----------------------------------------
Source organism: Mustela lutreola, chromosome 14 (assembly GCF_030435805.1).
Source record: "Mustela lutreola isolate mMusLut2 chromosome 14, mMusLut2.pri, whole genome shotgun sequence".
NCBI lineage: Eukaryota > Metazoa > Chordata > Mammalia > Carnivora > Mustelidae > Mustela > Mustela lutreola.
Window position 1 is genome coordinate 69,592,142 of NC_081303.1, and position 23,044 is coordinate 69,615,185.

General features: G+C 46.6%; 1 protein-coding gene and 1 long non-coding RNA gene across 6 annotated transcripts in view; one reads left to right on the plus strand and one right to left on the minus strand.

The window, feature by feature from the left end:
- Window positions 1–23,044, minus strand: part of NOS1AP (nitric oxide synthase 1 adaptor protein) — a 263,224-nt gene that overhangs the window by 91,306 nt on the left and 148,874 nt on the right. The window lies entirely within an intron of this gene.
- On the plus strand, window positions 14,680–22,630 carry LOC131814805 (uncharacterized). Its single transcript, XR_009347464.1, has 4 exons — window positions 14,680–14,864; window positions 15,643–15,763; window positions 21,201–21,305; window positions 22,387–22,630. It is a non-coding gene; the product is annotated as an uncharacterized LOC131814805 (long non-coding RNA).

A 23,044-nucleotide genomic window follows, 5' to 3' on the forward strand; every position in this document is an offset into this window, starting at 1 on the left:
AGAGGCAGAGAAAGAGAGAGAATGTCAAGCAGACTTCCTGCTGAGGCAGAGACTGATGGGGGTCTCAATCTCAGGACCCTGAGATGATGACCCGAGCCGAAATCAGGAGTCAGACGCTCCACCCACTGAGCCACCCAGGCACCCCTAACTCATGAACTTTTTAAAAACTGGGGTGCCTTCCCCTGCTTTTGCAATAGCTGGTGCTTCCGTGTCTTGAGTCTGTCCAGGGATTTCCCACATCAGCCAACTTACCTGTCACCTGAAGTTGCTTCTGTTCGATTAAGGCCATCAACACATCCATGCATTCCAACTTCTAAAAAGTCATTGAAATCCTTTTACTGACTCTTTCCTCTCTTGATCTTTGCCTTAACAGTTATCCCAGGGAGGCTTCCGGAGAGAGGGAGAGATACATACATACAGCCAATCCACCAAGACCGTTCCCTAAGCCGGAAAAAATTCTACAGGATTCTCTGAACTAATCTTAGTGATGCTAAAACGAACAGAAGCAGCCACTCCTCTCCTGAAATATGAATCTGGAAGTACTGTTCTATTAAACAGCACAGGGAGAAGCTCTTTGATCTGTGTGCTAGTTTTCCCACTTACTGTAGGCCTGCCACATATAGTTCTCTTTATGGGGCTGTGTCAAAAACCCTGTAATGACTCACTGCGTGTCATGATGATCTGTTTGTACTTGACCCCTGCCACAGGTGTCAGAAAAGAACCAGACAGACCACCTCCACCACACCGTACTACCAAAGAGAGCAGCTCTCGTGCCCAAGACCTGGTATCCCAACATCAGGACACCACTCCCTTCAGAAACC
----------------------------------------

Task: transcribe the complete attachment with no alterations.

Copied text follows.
Source organism: Mustela lutreola, chromosome 14 (assembly GCF_030435805.1).
Source record: "Mustela lutreola isolate mMusLut2 chromosome 14, mMusLut2.pri, whole genome shotgun sequence".
NCBI lineage: Eukaryota > Metazoa > Chordata > Mammalia > Carnivora > Mustelidae > Mustela > Mustela lutreola.
Window position 1 is genome coordinate 69,592,142 of NC_081303.1, and position 23,044 is coordinate 69,615,185.

General features: G+C 46.6%; 1 protein-coding gene and 1 long non-coding RNA gene across 6 annotated transcripts in view; one reads left to right on the plus strand and one right to left on the minus strand.

The window, feature by feature from the left end:
- Window positions 1–23,044, minus strand: part of NOS1AP (nitric oxide synthase 1 adaptor protein) — a 263,224-nt gene that overhangs the window by 91,306 nt on the left and 148,874 nt on the right. The window lies entirely within an intron of this gene.
- On the plus strand, window positions 14,680–22,630 carry LOC131814805 (uncharacterized). Its single transcript, XR_009347464.1, has 4 exons — window positions 14,680–14,864; window positions 15,643–15,763; window positions 21,201–21,305; window positions 22,387–22,630. It is a non-coding gene; the product is annotated as an uncharacterized LOC131814805 (long non-coding RNA).

A 23,044-nucleotide genomic window follows, 5' to 3' on the forward strand; every position in this document is an offset into this window, starting at 1 on the left:
AGAGGCAGAGAAAGAGAGAGAATGTCAAGCAGACTTCCTGCTGAGGCAGAGACTGATGGGGGTCTCAATCTCAGGACCCTGAGATGATGACCCGAGCCGAAATCAGGAGTCAGACGCTCCACCCACTGAGCCACCCAGGCACCCCTAACTCATGAACTTTTTAAAAACTGGGGTGCCTTCCCCTGCTTTTGCAATAGCTGGTGCTTCCGTGTCTTGAGTCTGTCCAGGGATTTCCCACATCAGCCAACTTACCTGTCACCTGAAGTTGCTTCTGTTCGATTAAGGCCATCAACACATCCATGCATTCCAACTTCTAAAAAGTCATTGAAATCCTTTTACTGACTCTTTCCTCTCTTGATCTTTGCCTTAACAGTTATCCCAGGGAGGCTTCCGGAGAGAGGGAGAGATACATACATACAGCCAATCCACCAAGACCGTTCCCTAAGCCGGAAAAAATTCTACAGGATTCTCTGAACTAATCTTAGTGATGCTAAAACGAACAGAAGCAGCCACTCCTCTCCTGAAATATGAATCTGGAAGTACTGTTCTATTAAACAGCACAGGGAGAAGCTCTTTGATCTGTGTGCTAGTTTTCCCACTTACTGTAGGCCTGCCACATATAGTTCTCTTTATGGGGCTGTGTCAAAAACCCTGTAATGACTCACTGCGTGTCATGATGATCTGTTTGTACTTGACCCCTGCCACAGGTGTCAGAAAAGAACCAGACAGACCACCTCCACCACACCGTACTACCAAAGAGAGCAGCTCTCGTGCCCAAGACCTGGTATCCCAACATCAGGACACCACTCCCTTCAGAAACC